I like to think that I am getting better at polar and ocean science, thanks to the wonderful support of Helen and Ceri, who have held my hand through being a novice a year or so ago. I even have a ‘beaker’ (polar slang for a scientist) award to prove it.

A great use of technology and thank you to Catherine (Mrs M) and Class 2 at Middleham for a great Skype chat and also to Al Humphreys for helping to put it all together.

The phenomenon of Aurora Borealis

BBC’s series Frozen Planet investigates another natural wonder of the Earth as they film scientists researching the effects of the Northern Lights, or Aurora Borealis, on the atmosphere.

The brilliant light show that occurs every winter in the Arctic is created when the magnetic pull of the North Pole lures in electrically intense particles evaporating from the sun. As the solar wind particles collide with those of the polar region they create an aurora that  acts as a reminder of the sun’s presence during the dark days of  Arctic winters.

While Aurora Borealis captures our attention as an amazing natural phenomenon, scientists recognize that the lights possess the potential to have a negative impact on the whole Northern Hemisphere. The geometric storm can affect satellites, power grids, navigation and communication systems as well as deteriorate  oil pipelines.

A main way scientists research the relationship between the atmosphere and space environment is through launching smoke rockets into the air at bases such as the Poker Flat Research Range in Alaska. They are able to track the way the chemical trails released by the rockets are affected by the winds created from Aurora Borealis and then use their measurements to predict future space weather. Professor Dirk Lummerzheim, aurora expect from the Poker Flat Range stated that “If we can predict space weather, we can prepare for it and mitigate the dangers.”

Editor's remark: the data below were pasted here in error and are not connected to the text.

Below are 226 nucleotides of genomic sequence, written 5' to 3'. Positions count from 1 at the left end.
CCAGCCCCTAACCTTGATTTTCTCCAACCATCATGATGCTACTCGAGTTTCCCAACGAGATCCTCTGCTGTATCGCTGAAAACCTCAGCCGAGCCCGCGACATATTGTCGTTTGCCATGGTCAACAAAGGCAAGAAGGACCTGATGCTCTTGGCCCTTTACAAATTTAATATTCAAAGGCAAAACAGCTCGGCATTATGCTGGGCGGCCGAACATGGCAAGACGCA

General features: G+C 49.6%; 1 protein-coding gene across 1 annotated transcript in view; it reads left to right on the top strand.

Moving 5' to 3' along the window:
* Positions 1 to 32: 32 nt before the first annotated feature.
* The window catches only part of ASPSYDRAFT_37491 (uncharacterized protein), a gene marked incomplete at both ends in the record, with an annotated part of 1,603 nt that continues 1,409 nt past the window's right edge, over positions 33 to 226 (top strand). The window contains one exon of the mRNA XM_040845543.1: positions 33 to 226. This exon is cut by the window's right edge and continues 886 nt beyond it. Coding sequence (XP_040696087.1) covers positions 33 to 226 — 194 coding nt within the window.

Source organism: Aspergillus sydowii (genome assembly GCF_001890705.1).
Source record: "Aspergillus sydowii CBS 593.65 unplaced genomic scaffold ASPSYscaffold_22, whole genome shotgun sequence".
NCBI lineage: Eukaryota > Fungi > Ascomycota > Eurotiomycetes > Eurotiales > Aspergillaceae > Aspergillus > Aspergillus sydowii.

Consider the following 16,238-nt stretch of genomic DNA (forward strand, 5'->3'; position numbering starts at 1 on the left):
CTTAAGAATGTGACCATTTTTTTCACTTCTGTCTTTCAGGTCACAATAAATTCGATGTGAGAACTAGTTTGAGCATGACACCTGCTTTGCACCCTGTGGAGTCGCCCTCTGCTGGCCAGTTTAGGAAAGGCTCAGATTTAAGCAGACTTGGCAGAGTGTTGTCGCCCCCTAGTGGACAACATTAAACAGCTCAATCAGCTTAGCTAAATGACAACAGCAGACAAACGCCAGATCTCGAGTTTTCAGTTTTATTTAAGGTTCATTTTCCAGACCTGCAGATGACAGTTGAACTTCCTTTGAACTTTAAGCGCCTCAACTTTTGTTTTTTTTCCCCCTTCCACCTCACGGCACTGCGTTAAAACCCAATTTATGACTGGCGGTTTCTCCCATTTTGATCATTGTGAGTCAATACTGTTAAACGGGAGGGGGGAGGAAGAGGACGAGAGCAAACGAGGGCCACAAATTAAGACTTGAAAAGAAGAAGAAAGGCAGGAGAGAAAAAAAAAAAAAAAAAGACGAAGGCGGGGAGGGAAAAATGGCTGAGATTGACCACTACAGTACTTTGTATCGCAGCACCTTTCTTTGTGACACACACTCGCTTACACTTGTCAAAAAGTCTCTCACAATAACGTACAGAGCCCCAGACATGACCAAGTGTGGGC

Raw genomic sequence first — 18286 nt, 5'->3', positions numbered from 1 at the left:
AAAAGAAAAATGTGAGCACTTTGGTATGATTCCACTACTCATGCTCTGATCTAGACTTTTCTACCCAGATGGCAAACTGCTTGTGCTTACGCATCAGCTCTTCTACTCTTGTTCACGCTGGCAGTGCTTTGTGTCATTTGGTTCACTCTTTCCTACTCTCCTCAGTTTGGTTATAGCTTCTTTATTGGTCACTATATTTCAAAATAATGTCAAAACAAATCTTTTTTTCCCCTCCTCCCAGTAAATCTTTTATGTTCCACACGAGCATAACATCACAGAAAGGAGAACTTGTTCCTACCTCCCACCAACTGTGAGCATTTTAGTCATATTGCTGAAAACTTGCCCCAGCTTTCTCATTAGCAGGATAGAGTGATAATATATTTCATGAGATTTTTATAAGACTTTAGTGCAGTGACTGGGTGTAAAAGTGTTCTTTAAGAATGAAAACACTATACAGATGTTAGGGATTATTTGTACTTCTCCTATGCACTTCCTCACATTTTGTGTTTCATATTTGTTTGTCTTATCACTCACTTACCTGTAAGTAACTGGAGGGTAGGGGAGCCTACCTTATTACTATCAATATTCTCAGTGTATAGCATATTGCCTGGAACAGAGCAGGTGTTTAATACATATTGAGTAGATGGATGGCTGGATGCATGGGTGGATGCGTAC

Read more about the wonders of the Northern Lights on BBC Nature and on Frozen Plant!

Arctic Expedition on BBC


One of my roles on the Catlin Arctic Survey was to film for this documentary coming out on the BBC and Open University this week. It was quite nerve-wracking shooting my first film, with the added pressures of the Arctic environment and the fact that it is to be broadcast on the BBC. I haven’t seen it yet, and look forward to reliving the expedition through Victoria’s eyes.

Broadcast details
This weekend Dr Victoria Hill presents a BBC Earth Reporters documentary about the Catlin Arctic Survey. The programme screens on BBC World (02:30 & 09:30 28/5 or 15:30 & 21:30 29/5). If you’re unable to watch BBC World TV, you can view the programme from the Open University website from this Friday.

On Cold (Arctic blog)

‘How cold is cold?’ I asked. I felt a bit stupid. Simon, the Ice Base Manager was giving me a briefing in the sitting room of his house in late February. I had never been to the Arctic before and had no idea what to expect.

We went for a walk after lunch. The air was damp and heavy. It crawled in between my jacket and fleece, the heavy, clinging, damp cold of England. It must have been 5°C.